Nadler seems to prefer life west of Broadway—favoring Riverside Park over Central Park, for example, as he is particularly fond of walking near the Hudson.
Among the local issues he’s worked on is reducing the number of helicopters that fly over the neighborhood. Along with disturbing the peace of many Upper West Side residents, the copters have recently been accused of spoiling Shakespeare in the Park.
“Helicopters are the bane of our existence,” emphasized district director Rob Gottheim.
“We have worked very hard on the helicopter issue,” Nadler agreed.
“And have not, unfortunately, been successful,” Gottheim sighed.
“We’ve worked to get the FAA [Federal Aviation Administration] to ban them, and I’ve tried to ban tourist helicopters altogether,” Nadler began.
“They’re worse than leaf blowers, a total nuisance,” an outspoken Rag reporter interjected.
“I don’t see any reason for tourist helicopters in New York…The de Blasio administration argues, as Bloomberg did before, that the tourist industry is dependent on this. Nonsense! I do not believe, I see no evidence whatsoever, that people contemplating a week-long vacation between New York and Disneyland are going to [make a decision one way or the other based on the availability of tourist helicopters],” Nadler said, thumping his hand on a table.
“This is something I’ve worked on religiously,” Gottheim said.
“The tourist helicopter industry apparently has a major political influence,” Nadler concluded.
To soothe those helicopter-induced headaches, does Nadler think marijuana will be legalized in New York this year?
“It will be legalized. Whether they’ll finish it this year or not, I don’t know…It certainly should not be a Schedule I drug on the federal list.”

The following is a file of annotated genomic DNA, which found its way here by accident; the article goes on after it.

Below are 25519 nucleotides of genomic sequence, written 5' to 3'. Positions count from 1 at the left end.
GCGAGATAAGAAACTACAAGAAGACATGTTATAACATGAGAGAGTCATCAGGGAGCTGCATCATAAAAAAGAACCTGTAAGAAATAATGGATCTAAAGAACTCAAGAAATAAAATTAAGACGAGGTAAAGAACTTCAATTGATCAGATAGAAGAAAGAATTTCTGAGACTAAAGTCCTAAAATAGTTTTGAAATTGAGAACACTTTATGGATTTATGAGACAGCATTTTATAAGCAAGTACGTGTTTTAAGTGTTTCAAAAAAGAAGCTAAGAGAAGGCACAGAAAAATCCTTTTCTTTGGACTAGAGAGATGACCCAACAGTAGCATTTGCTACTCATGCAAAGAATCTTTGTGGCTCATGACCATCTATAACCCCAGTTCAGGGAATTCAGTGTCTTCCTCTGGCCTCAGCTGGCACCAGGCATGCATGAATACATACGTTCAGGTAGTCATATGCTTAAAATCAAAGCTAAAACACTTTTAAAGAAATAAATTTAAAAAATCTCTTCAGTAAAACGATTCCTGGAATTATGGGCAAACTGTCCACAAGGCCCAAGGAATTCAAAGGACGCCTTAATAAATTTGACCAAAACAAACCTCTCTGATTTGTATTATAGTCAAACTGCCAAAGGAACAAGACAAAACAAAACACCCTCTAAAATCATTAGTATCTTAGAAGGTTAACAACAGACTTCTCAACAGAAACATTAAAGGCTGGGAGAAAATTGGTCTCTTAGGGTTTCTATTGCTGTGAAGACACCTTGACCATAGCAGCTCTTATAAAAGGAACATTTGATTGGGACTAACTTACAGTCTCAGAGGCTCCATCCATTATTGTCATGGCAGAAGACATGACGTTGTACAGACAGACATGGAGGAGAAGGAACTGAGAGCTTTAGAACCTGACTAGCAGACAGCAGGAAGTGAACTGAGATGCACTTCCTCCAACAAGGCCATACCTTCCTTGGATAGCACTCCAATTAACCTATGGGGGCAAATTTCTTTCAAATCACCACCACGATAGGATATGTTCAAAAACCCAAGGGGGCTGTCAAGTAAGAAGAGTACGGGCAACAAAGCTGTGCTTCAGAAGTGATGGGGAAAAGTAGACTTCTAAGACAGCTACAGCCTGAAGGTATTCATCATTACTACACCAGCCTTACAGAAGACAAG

Oversight of the Drug Enforcement Administration is within the purview of the House Judiciary Committee, which Nadler acknowledged, without comment.
Upper West Siders have also rallied to make subway stations more accessible. Stairs not only create an obstacle for the disabled, but are a danger to parents with young children and a burden on elderly residents. Following the tragic death of Malaysia Goodson after carrying her child down subway stairs at 53rd Street, how do we make New York City—and the subway—more accessible?
“That was a tragedy,” Nadler shook his head. “It’s a question of funding and priorities…Maybe we’ll look at tightening up the ADA [Americans with Disabilities Act]. Under the ADA, if you’re making certain kinds of capital improvements you have to make certain things accessible. Maybe for mass transit we’re going to tighten that up,” he mused.
Considering the tumult and political upheaval of his formative years, what does Nadler say to young people turned off by the vitriol of modern politics — particularly those who might want to work for the government or run for office?
“I would say exactly what I thought back in 1960. We’ve got to redeem the country. We’ve got to make sure it’s a decent place to live, we’ve got to make sure liberty is preserved, we’ve got to make sure that Nixon, or Johnson, or Trump can’t run wild. This is a democracy, meaning that it’s up to the people to preserve it. So if you have an interest in government, we need you.”